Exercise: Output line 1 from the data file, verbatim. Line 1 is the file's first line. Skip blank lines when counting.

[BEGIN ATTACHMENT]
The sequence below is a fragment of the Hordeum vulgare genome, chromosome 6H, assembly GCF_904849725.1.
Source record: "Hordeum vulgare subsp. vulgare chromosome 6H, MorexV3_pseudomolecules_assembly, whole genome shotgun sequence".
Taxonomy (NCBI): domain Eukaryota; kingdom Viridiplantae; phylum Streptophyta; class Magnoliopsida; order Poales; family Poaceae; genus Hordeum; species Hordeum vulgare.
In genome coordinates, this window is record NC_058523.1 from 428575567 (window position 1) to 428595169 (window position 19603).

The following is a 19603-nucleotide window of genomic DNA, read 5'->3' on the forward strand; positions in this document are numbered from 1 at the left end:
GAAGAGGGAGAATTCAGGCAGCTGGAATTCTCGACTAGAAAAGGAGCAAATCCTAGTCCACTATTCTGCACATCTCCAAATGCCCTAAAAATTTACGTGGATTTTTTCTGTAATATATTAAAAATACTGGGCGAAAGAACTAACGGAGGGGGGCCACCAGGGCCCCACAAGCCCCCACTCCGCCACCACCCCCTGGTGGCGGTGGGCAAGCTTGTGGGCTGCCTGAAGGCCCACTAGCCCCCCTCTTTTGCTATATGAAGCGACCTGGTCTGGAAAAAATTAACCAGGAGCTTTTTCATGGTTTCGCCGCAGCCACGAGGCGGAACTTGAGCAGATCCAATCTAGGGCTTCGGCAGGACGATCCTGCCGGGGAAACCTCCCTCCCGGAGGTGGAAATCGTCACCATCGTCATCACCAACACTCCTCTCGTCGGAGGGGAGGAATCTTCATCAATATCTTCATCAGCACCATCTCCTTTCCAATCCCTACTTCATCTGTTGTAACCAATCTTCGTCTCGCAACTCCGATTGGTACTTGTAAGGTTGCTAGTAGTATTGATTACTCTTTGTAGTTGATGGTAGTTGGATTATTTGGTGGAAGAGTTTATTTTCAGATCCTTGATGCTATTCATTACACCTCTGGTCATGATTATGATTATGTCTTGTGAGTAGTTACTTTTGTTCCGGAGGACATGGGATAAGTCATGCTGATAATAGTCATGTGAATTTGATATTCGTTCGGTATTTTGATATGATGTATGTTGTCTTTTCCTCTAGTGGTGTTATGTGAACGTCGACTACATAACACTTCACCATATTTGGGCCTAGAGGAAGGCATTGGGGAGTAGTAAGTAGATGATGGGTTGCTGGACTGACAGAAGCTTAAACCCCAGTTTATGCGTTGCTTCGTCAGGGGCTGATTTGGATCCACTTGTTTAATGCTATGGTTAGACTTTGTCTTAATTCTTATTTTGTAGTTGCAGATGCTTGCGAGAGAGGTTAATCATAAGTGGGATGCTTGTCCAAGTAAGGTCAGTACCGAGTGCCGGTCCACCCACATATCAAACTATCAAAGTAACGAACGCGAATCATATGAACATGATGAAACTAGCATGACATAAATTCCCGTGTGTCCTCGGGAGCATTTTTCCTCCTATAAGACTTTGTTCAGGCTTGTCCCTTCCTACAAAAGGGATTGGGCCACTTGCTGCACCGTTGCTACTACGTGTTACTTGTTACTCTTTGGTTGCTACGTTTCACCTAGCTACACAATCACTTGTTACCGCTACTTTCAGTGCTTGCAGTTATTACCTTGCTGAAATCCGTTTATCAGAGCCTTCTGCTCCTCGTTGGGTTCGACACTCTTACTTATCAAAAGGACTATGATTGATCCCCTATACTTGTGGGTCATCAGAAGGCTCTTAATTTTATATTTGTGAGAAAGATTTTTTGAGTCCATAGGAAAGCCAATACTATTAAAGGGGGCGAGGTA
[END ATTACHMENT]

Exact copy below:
The sequence below is a fragment of the Hordeum vulgare genome, chromosome 6H, assembly GCF_904849725.1.